Hi! I’m Brandy Blaisdell. Well spring is just
around the corner and your garden will be waking up from winter dormancy, so today I’m going to tell you all about fertilizing.
You know compost is a necessary top dressing for all your gardens and your
lawn. It increases water holding ability in the
soil, loosens heavy clay soils, and contains important nutrients and trace
minerals and provides beneficial microorganisms.
But here in Central Texas our soils often require more nutrients
than the compost can provide, so you will need to add a good organic
fertilizer. If you don’t fertilize you will get fewer flowers and veggies and can also lead to more pest and
disease problems. Sending a soil sample off to a lab is the only way that you’ll know exactly what
nutrients your garden needs. But using a complete fertilizer that
contains nitrogen, phosphorus, and potassium seasonally is OK. Now, how often you fertilize and the
type of fertilizer used depends on the plant you’re growing. Nitrogen promotes vigorous green growth, so
you wouldn’t want too much nitrogen on plants that you want to fruit or flower. Good sources of nitrogen are cotton seed
meal, alfalfa meal, blood meal, and fish products. Plants use
phosphorous to make strong roots, flowers, and fruit. You will want more
phosphorous for your flowering annuals, veggies that set fruit, and flowering
perennials. Soft rock phosphate and bone meal are good
phosphorous sources. You really need to apply these to the
roots in the planting hole or work it into the top couple inches of
soil. Potassium helps with the overall health the plant, water use, and disease resistance. And you can get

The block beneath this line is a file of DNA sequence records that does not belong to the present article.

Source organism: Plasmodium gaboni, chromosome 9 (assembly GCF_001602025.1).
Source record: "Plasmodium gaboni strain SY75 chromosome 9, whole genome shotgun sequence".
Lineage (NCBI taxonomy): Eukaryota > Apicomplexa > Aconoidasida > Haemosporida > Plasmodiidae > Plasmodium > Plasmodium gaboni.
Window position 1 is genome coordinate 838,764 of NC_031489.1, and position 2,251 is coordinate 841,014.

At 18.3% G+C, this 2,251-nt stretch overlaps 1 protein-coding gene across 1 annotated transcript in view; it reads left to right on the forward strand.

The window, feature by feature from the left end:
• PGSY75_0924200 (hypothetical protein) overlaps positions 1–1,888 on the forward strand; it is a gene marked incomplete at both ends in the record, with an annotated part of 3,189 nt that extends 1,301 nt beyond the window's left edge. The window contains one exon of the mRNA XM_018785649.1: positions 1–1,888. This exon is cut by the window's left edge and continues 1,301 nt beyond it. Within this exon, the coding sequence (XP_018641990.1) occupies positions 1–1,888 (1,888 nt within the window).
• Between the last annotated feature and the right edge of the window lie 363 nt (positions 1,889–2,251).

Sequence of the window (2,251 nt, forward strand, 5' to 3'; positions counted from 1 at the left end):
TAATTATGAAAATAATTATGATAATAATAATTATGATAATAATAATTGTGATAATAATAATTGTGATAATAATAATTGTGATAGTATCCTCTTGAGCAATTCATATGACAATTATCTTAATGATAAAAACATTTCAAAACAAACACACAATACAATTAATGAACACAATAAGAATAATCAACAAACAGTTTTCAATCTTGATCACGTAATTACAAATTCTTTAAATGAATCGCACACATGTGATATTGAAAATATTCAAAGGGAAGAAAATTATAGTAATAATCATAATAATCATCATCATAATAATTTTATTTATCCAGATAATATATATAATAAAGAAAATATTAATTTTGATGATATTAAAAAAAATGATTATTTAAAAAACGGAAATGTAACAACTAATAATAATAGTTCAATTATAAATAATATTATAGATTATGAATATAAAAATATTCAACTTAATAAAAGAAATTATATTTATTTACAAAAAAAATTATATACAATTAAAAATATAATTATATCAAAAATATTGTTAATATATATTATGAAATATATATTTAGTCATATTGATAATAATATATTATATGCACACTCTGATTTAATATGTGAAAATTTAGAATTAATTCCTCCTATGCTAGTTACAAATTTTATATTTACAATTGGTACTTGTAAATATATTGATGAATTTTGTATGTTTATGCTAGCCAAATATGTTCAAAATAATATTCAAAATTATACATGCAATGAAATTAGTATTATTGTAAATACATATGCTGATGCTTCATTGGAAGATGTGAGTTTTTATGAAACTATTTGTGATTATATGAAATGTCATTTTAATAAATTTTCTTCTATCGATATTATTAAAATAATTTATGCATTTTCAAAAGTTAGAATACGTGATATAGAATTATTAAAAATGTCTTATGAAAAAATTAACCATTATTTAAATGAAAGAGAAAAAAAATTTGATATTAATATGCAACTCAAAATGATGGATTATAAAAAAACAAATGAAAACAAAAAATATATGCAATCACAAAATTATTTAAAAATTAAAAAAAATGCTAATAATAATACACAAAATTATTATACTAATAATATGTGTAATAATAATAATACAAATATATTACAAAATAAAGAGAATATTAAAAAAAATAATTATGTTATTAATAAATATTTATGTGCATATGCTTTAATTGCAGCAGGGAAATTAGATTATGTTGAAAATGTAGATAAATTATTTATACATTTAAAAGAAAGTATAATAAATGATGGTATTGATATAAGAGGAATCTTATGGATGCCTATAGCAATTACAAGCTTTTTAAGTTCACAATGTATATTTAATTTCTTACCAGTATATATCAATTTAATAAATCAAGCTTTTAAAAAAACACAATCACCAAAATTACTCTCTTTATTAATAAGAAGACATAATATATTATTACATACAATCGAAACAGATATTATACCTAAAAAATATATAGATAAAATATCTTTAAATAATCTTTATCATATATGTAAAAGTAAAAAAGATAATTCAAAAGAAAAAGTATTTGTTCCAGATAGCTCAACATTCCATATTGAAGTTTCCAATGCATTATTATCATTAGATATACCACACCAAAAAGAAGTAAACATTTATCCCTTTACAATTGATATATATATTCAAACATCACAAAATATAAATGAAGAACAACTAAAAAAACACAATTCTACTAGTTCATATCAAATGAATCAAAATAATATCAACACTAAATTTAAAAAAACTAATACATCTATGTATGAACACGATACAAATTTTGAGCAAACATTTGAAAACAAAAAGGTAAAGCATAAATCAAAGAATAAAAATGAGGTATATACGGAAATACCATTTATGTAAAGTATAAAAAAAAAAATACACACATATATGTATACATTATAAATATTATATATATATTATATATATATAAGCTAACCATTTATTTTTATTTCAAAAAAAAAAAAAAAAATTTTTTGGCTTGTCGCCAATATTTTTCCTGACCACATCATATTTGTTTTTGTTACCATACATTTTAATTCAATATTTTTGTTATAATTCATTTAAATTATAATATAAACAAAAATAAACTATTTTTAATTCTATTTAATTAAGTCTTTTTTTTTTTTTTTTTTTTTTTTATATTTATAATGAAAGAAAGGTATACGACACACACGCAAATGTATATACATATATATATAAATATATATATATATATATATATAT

potassium from seaweed, green sand, and product called k mag. So, how do you know how much are these
nutrients you’re getting in a bag of fertilizer? Well, let’s take a look at a label.
There will always be three numbers on the front of the bag. This one is 824. Let’s break that down. The first number is nitrogen, so that 8
means that we get 8 percent nitrogen by weight, 2 percent
phosphorus and 4 percent potassium. You will notice
when comparing organic fertilizers to synthetics that the numbers are much smaller, and
the reason for this is that by law the fertilizer can only state what is
immediately available to the plant. Organic fertilizers are slow release
fertilizer that will give your plants nutrients over a longer time as the
microorganisms in the soil convert them to a form that plants can use. And you want a slow-release fertilizer
because the plant can’t use all that nitrogen all at once.
And that way the nitrogen will stay in the soil and won’t run off and become a problem
in the creeks and rivers. Organic fertilizers are also chalk full of
essential micronutrients. So, when do you apply the fertilizer?
Well you want a spring and fall application for perennials, roses, and shrubs. Lawns in Central Texas
need applications in early April and again in early October. If you’re transitioning your lawn to
an organic program then you could also add another
fertilization in mid to late June. Mature trees only need mulch and compost annually, but trees that have been on the ground less
than two years could benefit from monthly fertilizing with the good liquid
fertilizer. Veggies need to be side dressed every four
to six weeks. And native landscape plants are adapted
to lower fertility level so they don’t require regular additional feedings. but do make
sure to fertilize them when planting. Dry
fertilizers are applied with a spreader or by hand if you’re side dressing a
veggie garden. Always be sure to follow the application
written instructions on the bag. From backyard basics, I’m Brandy Blaisdell.